5. Now comes the folding: Note that the butter and dough should be chilled at all times. If the butter starts to get overly soft and oozes midway through the process, you can cover the whole thing with plastic wrap and refrigerate it briefly. The initial folding is kind of like a three-fold brochure. Fold the uncovered flap over half of the butter. This will leave a butter-covered 12-inch flap of dough on the right. Fold the butter-covered flap over layered dough. You will have an 8- by 12-inch rectangle that consists of 5 layers, alternating the dough and butter.  Pat to seal, ensuring that all the edges touch and the butter is enclosed. 
  6. Repeat the above folding process two more times, wrapping the dough in plastic and chilling it for 20 minutes each time. Be sure to roll the dough evenly so the whole piece is the same thickness. Keep the corners sharp (90°) and the dough rectangular. In the end, you will have formed 320 layers. Once completed, wrap the dough well and refrigerate it for at least an hour and preferably overnight before using. It can also be wrapped well and frozen for up to 2 weeks and defrosted in the refrigerator. Defrosting will take about 12 hours (overnight), so allow enough time.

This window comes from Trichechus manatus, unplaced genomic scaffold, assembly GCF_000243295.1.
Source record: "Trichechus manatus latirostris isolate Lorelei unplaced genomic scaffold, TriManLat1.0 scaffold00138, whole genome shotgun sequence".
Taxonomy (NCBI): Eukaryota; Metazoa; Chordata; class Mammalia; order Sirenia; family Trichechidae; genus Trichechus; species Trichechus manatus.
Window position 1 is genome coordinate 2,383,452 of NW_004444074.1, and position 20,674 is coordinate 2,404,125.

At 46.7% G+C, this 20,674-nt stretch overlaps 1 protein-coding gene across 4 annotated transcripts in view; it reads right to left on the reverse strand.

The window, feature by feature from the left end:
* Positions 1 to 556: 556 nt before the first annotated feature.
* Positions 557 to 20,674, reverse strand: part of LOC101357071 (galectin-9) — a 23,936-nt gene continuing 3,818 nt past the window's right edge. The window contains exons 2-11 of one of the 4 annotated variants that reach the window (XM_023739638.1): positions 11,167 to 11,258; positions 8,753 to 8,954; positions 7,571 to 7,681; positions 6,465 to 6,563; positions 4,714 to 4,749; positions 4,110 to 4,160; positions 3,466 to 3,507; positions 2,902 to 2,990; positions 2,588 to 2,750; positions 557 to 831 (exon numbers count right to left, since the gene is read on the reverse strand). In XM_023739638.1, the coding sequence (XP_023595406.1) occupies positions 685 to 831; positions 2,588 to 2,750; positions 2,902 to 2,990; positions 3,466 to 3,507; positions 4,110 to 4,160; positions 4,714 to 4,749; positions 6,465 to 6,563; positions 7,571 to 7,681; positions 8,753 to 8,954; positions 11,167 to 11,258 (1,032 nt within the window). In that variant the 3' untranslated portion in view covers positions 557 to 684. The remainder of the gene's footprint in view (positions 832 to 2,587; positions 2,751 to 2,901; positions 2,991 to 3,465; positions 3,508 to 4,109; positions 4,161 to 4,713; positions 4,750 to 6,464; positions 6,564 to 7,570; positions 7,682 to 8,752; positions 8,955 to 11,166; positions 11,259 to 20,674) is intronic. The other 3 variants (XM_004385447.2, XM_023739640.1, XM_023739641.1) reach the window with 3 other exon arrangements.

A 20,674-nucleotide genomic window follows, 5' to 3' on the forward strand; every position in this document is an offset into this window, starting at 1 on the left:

7. When the dough is chilled, shape the bear claws: Line 2 rimmed baking sheets with parchment paper (see Kitchen Tips) and dust a work surface very lightly with flour. Cut the dough in half to form 2 (5- by  6-inch) pieces. Place one piece on the work surface (wrap the other in plastic wrap and refrigerate) and roll it out to a 9- by 12-inch rectangle. Cut it into 12 (3-inch) squares.  Place a teaspoon of Nutella in the center of one piece and fold in half, making a 1½- by 3-inch rectangle. Press the 3-inch edge lightly to seal. Turn it so the seam is tucked under the pastry. Repeat with the remaining dough and Nutella.
  8. Now transform the filled pastries into bear’s “claws”: With a paring knife, cut 5 small  (½-inch) slashes along one of the 3-inch edges, perpendicular to the edge. Place the bear claw on the prepared baking sheet, seam side down, curving it into a slight arc so that the “claws” separate a little and the pastry takes the shape of a paw. (If you use your imagination, it’s a paw!) Cover lightly with plastic wrap. Continue with the remaining dough, placing 12 bear claws on each sheet, and leaving at least 1½ inches around them to allow for expansion. Allow to rise for 30 minutes.
  9. At the same time (30 minutes before you are ready to bake), preheat the oven to 425°F. While the oven is heating, make an egg wash by mixing together the remaining egg and water in a small bowl.